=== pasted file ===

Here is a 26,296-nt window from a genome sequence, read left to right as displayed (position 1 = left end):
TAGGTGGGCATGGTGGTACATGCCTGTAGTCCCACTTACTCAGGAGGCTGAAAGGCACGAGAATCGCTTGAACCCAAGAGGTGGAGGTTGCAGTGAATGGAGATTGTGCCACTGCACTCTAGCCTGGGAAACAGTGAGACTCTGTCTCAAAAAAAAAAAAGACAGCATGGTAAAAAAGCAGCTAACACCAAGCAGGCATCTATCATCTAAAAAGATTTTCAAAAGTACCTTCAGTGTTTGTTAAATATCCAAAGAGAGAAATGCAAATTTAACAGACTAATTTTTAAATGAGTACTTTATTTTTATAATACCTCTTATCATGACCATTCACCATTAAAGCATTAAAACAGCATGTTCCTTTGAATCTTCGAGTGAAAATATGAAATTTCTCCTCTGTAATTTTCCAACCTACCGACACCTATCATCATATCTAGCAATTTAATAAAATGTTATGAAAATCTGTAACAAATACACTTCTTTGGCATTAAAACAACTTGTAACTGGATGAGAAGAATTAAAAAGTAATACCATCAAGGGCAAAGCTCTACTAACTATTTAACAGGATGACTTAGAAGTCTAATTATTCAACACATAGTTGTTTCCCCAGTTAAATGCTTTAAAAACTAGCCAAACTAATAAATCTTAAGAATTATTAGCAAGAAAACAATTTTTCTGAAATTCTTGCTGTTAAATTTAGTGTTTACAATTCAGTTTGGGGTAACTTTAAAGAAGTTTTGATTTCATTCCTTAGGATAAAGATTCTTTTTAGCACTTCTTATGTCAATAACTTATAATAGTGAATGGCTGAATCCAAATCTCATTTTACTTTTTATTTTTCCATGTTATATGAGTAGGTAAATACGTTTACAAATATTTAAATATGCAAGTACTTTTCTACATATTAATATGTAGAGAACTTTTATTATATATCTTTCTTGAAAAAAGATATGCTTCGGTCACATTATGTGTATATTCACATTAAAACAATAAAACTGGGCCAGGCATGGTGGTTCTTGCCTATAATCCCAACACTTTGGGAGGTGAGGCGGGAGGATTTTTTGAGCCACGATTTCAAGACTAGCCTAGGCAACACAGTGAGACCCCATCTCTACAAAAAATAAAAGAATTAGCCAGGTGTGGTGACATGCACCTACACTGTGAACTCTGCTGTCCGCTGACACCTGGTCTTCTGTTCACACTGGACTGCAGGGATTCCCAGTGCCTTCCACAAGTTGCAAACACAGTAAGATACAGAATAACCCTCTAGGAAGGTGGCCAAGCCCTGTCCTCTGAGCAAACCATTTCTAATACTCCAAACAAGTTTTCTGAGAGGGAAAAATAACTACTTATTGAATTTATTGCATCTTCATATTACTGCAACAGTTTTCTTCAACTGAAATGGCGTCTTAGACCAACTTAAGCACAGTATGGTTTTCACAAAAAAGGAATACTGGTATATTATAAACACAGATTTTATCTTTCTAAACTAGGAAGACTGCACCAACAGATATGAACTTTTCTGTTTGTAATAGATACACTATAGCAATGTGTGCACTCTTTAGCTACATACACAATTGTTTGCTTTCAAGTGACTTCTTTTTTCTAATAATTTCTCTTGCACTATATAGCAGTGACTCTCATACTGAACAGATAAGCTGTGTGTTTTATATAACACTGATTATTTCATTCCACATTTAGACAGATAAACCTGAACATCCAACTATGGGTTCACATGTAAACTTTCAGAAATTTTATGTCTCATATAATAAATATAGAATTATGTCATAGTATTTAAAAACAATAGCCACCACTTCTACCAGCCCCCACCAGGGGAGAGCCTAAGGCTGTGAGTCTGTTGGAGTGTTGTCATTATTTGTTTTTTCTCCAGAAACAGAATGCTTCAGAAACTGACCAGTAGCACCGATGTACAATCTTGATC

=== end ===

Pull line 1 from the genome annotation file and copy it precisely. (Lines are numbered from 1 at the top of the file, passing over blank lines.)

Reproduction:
Here is a 26,296-nt window from a genome sequence, read left to right as displayed (position 1 = left end):